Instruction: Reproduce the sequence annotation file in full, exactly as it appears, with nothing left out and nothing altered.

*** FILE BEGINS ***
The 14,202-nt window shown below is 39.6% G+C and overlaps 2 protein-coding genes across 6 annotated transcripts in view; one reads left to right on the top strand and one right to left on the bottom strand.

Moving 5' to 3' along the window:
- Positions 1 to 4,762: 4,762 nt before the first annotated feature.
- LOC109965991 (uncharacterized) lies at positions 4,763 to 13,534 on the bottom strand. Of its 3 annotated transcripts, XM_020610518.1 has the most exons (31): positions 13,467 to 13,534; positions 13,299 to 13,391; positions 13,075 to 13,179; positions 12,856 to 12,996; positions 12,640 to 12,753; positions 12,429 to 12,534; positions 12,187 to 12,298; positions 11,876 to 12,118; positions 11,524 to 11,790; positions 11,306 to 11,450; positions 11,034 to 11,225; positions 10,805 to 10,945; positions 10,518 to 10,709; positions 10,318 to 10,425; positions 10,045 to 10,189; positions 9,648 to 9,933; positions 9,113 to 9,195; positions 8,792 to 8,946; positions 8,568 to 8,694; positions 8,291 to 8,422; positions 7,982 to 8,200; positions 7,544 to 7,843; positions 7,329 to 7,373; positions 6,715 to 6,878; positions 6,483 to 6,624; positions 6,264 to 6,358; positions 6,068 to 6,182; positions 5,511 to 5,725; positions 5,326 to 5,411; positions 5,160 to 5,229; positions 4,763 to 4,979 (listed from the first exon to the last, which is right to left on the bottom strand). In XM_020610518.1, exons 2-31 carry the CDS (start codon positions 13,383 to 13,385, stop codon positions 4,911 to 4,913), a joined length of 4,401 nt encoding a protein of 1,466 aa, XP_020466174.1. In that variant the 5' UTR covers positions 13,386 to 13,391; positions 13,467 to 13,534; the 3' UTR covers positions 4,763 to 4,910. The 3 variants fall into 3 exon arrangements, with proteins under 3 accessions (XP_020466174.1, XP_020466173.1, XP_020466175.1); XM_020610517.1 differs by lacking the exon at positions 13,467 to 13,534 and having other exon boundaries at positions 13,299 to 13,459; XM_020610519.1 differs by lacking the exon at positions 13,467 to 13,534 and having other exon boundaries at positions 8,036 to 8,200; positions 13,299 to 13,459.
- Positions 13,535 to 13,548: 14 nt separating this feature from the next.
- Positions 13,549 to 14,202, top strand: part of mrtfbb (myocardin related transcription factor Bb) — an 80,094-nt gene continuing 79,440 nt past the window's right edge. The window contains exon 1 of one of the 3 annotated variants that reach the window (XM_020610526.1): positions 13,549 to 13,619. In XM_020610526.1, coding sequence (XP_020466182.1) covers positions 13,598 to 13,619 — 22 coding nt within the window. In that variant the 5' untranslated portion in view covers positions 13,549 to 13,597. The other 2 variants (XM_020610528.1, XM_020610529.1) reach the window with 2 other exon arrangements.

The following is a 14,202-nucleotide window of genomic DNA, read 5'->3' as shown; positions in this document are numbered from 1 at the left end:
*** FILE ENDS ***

The 14,202-nt window shown below is 39.6% G+C and overlaps 2 protein-coding genes across 6 annotated transcripts in view; one reads left to right on the top strand and one right to left on the bottom strand.

Moving 5' to 3' along the window:
- Positions 1 to 4,762: 4,762 nt before the first annotated feature.
- LOC109965991 (uncharacterized) lies at positions 4,763 to 13,534 on the bottom strand. Of its 3 annotated transcripts, XM_020610518.1 has the most exons (31): positions 13,467 to 13,534; positions 13,299 to 13,391; positions 13,075 to 13,179; positions 12,856 to 12,996; positions 12,640 to 12,753; positions 12,429 to 12,534; positions 12,187 to 12,298; positions 11,876 to 12,118; positions 11,524 to 11,790; positions 11,306 to 11,450; positions 11,034 to 11,225; positions 10,805 to 10,945; positions 10,518 to 10,709; positions 10,318 to 10,425; positions 10,045 to 10,189; positions 9,648 to 9,933; positions 9,113 to 9,195; positions 8,792 to 8,946; positions 8,568 to 8,694; positions 8,291 to 8,422; positions 7,982 to 8,200; positions 7,544 to 7,843; positions 7,329 to 7,373; positions 6,715 to 6,878; positions 6,483 to 6,624; positions 6,264 to 6,358; positions 6,068 to 6,182; positions 5,511 to 5,725; positions 5,326 to 5,411; positions 5,160 to 5,229; positions 4,763 to 4,979 (listed from the first exon to the last, which is right to left on the bottom strand). In XM_020610518.1, exons 2-31 carry the CDS (start codon positions 13,383 to 13,385, stop codon positions 4,911 to 4,913), a joined length of 4,401 nt encoding a protein of 1,466 aa, XP_020466174.1. In that variant the 5' UTR covers positions 13,386 to 13,391; positions 13,467 to 13,534; the 3' UTR covers positions 4,763 to 4,910. The 3 variants fall into 3 exon arrangements, with proteins under 3 accessions (XP_020466174.1, XP_020466173.1, XP_020466175.1); XM_020610517.1 differs by lacking the exon at positions 13,467 to 13,534 and having other exon boundaries at positions 13,299 to 13,459; XM_020610519.1 differs by lacking the exon at positions 13,467 to 13,534 and having other exon boundaries at positions 8,036 to 8,200; positions 13,299 to 13,459.
- Positions 13,535 to 13,548: 14 nt separating this feature from the next.
- Positions 13,549 to 14,202, top strand: part of mrtfbb (myocardin related transcription factor Bb) — an 80,094-nt gene continuing 79,440 nt past the window's right edge. The window contains exon 1 of one of the 3 annotated variants that reach the window (XM_020610526.1): positions 13,549 to 13,619. In XM_020610526.1, coding sequence (XP_020466182.1) covers positions 13,598 to 13,619 — 22 coding nt within the window. In that variant the 5' untranslated portion in view covers positions 13,549 to 13,597. The other 2 variants (XM_020610528.1, XM_020610529.1) reach the window with 2 other exon arrangements.

The following is a 14,202-nucleotide window of genomic DNA, read 5'->3' as shown; positions in this document are numbered from 1 at the left end: